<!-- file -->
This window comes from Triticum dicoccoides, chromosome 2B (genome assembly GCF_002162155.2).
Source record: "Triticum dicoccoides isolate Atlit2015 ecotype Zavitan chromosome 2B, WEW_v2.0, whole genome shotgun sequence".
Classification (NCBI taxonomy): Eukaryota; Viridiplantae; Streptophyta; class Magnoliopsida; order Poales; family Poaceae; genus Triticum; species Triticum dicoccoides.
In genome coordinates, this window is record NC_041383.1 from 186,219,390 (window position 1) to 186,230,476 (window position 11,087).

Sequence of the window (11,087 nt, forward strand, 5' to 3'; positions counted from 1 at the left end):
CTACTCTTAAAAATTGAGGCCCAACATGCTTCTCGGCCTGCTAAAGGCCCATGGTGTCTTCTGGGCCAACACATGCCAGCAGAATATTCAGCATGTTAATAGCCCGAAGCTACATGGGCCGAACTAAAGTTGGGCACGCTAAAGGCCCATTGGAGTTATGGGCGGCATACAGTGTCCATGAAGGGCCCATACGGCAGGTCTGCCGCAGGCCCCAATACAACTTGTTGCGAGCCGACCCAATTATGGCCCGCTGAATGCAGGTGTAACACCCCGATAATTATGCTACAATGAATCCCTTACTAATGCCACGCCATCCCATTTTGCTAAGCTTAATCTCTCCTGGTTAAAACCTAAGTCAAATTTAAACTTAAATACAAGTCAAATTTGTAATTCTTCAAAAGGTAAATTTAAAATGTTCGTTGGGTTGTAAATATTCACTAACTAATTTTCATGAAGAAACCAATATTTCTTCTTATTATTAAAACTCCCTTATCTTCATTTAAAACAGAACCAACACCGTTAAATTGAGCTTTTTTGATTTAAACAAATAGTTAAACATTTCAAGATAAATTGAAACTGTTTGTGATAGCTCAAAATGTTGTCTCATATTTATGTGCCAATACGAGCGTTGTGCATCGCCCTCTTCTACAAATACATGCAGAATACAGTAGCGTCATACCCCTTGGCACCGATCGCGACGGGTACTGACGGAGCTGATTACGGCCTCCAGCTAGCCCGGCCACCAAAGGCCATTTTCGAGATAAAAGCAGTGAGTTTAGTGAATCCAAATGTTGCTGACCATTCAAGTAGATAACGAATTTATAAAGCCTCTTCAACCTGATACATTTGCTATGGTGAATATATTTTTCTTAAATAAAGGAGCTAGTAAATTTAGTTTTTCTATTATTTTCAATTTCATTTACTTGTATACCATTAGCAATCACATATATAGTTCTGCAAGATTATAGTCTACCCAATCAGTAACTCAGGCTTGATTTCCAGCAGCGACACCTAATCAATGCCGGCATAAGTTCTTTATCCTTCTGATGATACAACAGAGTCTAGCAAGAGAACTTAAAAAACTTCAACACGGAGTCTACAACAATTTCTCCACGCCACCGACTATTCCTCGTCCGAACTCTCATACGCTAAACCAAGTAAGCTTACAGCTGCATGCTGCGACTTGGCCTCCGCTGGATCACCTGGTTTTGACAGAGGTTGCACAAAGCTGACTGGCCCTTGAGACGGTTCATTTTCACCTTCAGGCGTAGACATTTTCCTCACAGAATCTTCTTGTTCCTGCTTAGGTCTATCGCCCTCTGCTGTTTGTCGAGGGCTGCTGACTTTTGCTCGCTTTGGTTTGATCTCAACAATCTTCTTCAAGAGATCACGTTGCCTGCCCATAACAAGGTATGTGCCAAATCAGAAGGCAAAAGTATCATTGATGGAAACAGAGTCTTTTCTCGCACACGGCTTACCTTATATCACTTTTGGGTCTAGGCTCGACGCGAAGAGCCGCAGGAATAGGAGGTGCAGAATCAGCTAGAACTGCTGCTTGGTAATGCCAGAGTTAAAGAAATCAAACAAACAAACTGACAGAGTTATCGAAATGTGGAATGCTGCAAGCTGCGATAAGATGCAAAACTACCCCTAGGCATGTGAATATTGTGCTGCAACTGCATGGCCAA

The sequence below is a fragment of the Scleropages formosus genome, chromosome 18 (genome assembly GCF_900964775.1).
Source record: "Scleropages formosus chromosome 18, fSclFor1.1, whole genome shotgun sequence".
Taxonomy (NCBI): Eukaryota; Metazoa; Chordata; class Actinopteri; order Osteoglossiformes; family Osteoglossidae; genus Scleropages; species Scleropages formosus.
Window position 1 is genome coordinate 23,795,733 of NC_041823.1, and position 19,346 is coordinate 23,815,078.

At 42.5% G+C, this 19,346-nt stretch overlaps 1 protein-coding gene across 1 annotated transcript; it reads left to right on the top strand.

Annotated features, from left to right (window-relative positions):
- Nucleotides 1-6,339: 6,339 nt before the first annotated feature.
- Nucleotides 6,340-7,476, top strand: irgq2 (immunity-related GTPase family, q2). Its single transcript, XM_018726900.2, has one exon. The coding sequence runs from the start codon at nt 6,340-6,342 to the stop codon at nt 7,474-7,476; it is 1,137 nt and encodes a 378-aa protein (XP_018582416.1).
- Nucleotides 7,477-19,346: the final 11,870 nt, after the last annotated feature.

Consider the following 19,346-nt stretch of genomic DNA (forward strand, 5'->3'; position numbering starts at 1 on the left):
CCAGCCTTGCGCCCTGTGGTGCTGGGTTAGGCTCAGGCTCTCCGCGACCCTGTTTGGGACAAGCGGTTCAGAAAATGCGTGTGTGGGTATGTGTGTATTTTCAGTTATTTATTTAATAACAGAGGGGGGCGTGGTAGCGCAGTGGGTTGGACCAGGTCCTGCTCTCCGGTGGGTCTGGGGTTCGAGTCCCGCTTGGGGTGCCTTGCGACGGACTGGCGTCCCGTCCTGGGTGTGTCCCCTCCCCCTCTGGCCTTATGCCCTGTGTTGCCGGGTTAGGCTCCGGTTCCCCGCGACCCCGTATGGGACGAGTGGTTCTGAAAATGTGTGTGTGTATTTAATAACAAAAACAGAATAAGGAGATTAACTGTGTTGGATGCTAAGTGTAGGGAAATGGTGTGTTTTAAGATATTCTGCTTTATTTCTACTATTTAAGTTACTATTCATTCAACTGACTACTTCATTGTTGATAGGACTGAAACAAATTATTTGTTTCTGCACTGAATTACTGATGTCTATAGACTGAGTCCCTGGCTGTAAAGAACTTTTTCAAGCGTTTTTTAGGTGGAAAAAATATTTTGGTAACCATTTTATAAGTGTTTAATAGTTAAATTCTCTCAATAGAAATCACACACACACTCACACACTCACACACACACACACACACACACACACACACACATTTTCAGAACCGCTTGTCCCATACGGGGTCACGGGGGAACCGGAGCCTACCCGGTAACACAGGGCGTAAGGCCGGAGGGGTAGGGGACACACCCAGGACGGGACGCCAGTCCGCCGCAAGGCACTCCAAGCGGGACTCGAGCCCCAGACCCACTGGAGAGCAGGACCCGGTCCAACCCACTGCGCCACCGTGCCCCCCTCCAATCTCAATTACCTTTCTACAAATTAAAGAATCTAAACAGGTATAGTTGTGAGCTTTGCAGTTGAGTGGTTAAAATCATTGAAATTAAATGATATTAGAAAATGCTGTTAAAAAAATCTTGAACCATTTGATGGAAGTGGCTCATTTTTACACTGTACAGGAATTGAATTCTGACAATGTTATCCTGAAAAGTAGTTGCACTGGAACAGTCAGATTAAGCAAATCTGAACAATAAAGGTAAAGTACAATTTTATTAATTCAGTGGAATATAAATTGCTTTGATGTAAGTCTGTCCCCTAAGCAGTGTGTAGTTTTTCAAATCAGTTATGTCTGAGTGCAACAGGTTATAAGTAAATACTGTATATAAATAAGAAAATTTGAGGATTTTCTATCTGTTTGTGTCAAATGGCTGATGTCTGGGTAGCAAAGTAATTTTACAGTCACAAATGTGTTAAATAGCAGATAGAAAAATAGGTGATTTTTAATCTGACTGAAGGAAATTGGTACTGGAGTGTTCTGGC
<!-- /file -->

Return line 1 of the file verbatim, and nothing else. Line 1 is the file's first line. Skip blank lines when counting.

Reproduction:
This window comes from Triticum dicoccoides, chromosome 2B (genome assembly GCF_002162155.2).